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Re: best name for followups?

1997-07-10 09:43:22
On Jul 10,  3:24am, Jamie Zawinski wrote:
} Subject: Re: best name for followups?
} Bart Schaefer wrote:
} > 
} > The fundamental problem is NOT the behavior of reply-to-all.  The
} > *really* fundamental problem is that reply-to-all is the wrong
} > function to be using in the first place.
} My MUA has two commands, "Reply to author" and "Reply to all".
} The former sends to (Reply-To -or- From) and the latter sends to
} ((Reply-To -or- From) -and- To -and- CC).
} I think this is the universally implemented status quo.  I gather
} that Bart thinks this is wrong behavior, but this is that this is 
} what -every- MUA I've ever seen does.

No, I don't think this is wrong behavior.  I think this is right.

What I think is wrong, is that reply-to-all is (a) the "most convenient"
reply action in many UAs, and (b) necessary in too many circumstances,
because of those headed for that special circle in hell you mentioned.

} And I really wish, given the vast installed base, the standard
} spelled this out.

I agree with that, too.

} > } I'm talking about convenient _default_ recipient lists. The user is
} > } of course free to send mail wherever he wants.
} > 
} > I'm talking about convenient default recipient lists, too.  The basic
} > reply command ought to be where one gets those convenient defaults. 
} > Reply-to-all ought to be the way the user sends mail wherever he wants
} > (e.g., find all the possible addresses for me, and let me edit some of
} > them out).
} Uh, I think now you're talking about a disjoint set of commands:
} "Reply to convenient default recipients" and "Reply to all listed
} addresses".  I gather that you think the former list of addresses
} would be determined by some as-yet-unstandardized-or-otherwise-
} agreed-upon mechanism, and the latter would be something like
} (From + Reply-To + To + CC.)

In a world without mailing lists munging Reply-To, the former would be
controlled by the originator with a header like

        From: <real-author>
        Reply-To: <default-recipients>
        To: <destinations>

And you'd get it when you invoke "reply-to-author".  The latter would be
reply-to-all as it is now, regardless of what the headers look like.

I believe this is the correct behavior, and that the right solution is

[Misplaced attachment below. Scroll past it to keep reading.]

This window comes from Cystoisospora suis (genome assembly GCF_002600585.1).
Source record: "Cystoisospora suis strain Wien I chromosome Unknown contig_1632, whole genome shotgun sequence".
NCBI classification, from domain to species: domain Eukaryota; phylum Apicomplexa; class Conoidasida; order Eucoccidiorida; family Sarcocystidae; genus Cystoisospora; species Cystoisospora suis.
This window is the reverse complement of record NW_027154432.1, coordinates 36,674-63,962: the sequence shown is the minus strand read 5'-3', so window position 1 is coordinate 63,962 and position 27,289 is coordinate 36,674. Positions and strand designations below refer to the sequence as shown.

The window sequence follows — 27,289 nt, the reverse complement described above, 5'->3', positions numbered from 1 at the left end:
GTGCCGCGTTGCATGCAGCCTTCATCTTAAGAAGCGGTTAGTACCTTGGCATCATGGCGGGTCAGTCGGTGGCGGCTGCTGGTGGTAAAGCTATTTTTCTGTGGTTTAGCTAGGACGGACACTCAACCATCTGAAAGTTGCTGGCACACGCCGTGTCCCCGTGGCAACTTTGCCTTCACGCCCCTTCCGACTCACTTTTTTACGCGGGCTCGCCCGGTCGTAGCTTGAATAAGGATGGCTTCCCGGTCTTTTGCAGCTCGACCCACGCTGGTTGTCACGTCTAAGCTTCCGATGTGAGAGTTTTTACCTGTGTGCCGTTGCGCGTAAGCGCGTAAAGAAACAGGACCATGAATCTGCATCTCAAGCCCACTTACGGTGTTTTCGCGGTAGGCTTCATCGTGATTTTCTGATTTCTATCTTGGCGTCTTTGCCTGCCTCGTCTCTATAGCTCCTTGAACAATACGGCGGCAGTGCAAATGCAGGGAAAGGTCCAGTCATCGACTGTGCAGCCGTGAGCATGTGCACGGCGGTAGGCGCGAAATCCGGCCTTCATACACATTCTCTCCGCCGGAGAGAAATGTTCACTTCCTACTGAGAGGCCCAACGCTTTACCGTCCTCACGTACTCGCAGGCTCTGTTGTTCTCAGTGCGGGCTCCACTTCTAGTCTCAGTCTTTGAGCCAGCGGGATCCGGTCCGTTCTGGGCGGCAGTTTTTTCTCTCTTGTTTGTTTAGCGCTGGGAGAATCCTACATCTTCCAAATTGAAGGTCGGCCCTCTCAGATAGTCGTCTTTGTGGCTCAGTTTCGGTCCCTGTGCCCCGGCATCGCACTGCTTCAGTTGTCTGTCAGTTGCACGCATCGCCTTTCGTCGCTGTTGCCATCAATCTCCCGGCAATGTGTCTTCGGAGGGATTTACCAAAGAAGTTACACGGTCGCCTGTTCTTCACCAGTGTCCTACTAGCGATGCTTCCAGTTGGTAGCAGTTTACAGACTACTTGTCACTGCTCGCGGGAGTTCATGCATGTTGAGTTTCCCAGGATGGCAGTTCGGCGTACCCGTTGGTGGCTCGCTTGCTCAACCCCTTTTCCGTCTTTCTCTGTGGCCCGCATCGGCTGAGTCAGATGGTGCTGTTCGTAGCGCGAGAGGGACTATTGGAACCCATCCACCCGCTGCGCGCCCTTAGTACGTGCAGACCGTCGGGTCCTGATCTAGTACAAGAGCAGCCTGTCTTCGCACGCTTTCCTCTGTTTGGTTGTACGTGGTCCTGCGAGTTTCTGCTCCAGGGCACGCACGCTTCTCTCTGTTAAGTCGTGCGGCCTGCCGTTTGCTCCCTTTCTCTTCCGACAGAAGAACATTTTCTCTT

to bypass Reply-To munging in the simplest possible manner.  I think the
simplest manner is to add a new header that augments Reply-To, rather
than adding a header that restricts reply-to-all.

} [...] this would result in a confusing change to every
} existing MUA: there would still be two reply commands, but they'd be
} totally different ones than before; or worse, there'd be four distinct
} reply commands.  Ugh!

No, I don't want the "new" commands to be totally different.  I want them
to be as nearly identical as possible to the current status quo.  In the
absence of the field that augments Reply-To, I want them to BE the status

} > Replies to address-list Y to follow up (case 2):
} > 
} >         From: <real-author>
} >         Reply-To: Y
} >         To: <destinations>
} In that second case, this message has destroyed my ability to reply to
} just the author -- because every MUA in existence today has a command
} that replies to (Reply-To or From), and a command that replies to 
} ((Reply-To -or- From) -and- To -and- CC), but no command that even gives
} me the *opportunity* to reply to From (if Reply-To is present.)

Actually, both Mush and Z-Mail will let you ignore the Reply-To header if
you feel like it.  They'll let you reply to the Dogs-Go-To-Heaven header
if you tell them to.

} Perhaps this is what the author of that hypothetical message intended. 
} But if so, the author is a doofus.  

You can call him names if you want, but that's the way RFC822 defines the
mechanism for authors to control where replies go.  To bad mailing lists
made it insufficient.

} > The second thing required is that user agents interpret Reply-To in
} > such a way that *neither* `reply' nor `reply-using-destination-fields'
} > takes any addresses from the To field in the event that Reply-To is
} > present.
} That is already the status quo.  Right?  (For all four of the possible
} reply commands that have been mentioned, or at least, the two (possibly
} three) of them that have ever been implemented in the real world.)

No, it's not the status quo.  It's the status quo for `reply'.  It is not
the status quo for `reply-to-all'.  The above describes the status quo
for `reply', but (Reply-To -or- (From -and- To -and- CC)) for reply-all. 
(It describes that because I'm explaining Keith's proposal, which you got
right a bit later.)

}   A:    (Reply-To -or- (From -and- To -and- CC)) 
}   B:    ((Reply-to -or- From) -and- To -and- CC).
} My reading of RFC 822 (and, I gather, Bart's reading?) is that it does
} not favor one over the other, as it talks only about the "reply to
} author" command, and not the "reply to all recipients" command, which it
} relegates to the status of "extension."

Yup, that's my reading.

} Even if 822 *did* say that B was preferred to A, well, that's just too
} darned bad, because A got implemented and B did not [...]
} Any attempt to address either "duplicate suppression" or "default
} addresses for wide and narrow replies" (which are two totally different
} problems that people have been (badly) attempting to address using the
} Reply-To header) has to take this status quo into account if it hopes to
} get anywhere at all.

I completely agree.

Bart Schaefer                                 Brass Lantern Enterprises    

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